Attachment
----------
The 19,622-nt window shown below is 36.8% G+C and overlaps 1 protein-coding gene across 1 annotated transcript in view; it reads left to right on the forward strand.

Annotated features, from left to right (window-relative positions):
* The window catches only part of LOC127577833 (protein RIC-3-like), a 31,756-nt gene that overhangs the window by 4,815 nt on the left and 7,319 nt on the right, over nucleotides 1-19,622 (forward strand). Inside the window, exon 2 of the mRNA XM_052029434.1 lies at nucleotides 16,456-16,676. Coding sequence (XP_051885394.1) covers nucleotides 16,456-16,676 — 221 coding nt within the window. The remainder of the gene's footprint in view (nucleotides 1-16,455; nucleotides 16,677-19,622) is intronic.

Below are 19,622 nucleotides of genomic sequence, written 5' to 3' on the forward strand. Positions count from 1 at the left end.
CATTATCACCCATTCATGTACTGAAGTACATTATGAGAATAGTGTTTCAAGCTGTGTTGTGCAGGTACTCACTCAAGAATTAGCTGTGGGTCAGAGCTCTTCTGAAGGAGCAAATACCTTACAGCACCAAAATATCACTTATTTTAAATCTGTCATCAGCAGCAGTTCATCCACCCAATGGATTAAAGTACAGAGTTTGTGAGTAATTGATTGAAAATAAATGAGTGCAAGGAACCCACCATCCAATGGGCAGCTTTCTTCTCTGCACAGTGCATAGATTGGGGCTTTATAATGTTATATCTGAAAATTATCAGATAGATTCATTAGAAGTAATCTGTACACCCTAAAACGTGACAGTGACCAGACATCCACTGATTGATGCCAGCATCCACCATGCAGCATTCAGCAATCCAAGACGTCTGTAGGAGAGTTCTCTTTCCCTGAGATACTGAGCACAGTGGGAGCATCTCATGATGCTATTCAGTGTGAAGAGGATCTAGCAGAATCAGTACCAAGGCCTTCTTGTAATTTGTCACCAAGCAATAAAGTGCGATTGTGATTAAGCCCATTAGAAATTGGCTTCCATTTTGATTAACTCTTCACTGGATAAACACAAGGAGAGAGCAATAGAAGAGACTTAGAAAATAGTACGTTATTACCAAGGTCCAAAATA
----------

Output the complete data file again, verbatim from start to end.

The 19,622-nt window shown below is 36.8% G+C and overlaps 1 protein-coding gene across 1 annotated transcript in view; it reads left to right on the forward strand.

Annotated features, from left to right (window-relative positions):
* The window catches only part of LOC127577833 (protein RIC-3-like), a 31,756-nt gene that overhangs the window by 4,815 nt on the left and 7,319 nt on the right, over nucleotides 1-19,622 (forward strand). Inside the window, exon 2 of the mRNA XM_052029434.1 lies at nucleotides 16,456-16,676. Coding sequence (XP_051885394.1) covers nucleotides 16,456-16,676 — 221 coding nt within the window. The remainder of the gene's footprint in view (nucleotides 1-16,455; nucleotides 16,677-19,622) is intronic.

Below are 19,622 nucleotides of genomic sequence, written 5' to 3' on the forward strand. Positions count from 1 at the left end.
CATTATCACCCATTCATGTACTGAAGTACATTATGAGAATAGTGTTTCAAGCTGTGTTGTGCAGGTACTCACTCAAGAATTAGCTGTGGGTCAGAGCTCTTCTGAAGGAGCAAATACCTTACAGCACCAAAATATCACTTATTTTAAATCTGTCATCAGCAGCAGTTCATCCACCCAATGGATTAAAGTACAGAGTTTGTGAGTAATTGATTGAAAATAAATGAGTGCAAGGAACCCACCATCCAATGGGCAGCTTTCTTCTCTGCACAGTGCATAGATTGGGGCTTTATAATGTTATATCTGAAAATTATCAGATAGATTCATTAGAAGTAATCTGTACACCCTAAAACGTGACAGTGACCAGACATCCACTGATTGATGCCAGCATCCACCATGCAGCATTCAGCAATCCAAGACGTCTGTAGGAGAGTTCTCTTTCCCTGAGATACTGAGCACAGTGGGAGCATCTCATGATGCTATTCAGTGTGAAGAGGATCTAGCAGAATCAGTACCAAGGCCTTCTTGTAATTTGTCACCAAGCAATAAAGTGCGATTGTGATTAAGCCCATTAGAAATTGGCTTCCATTTTGATTAACTCTTCACTGGATAAACACAAGGAGAGAGCAATAGAAGAGACTTAGAAAATAGTACGTTATTACCAAGGTCCAAAATA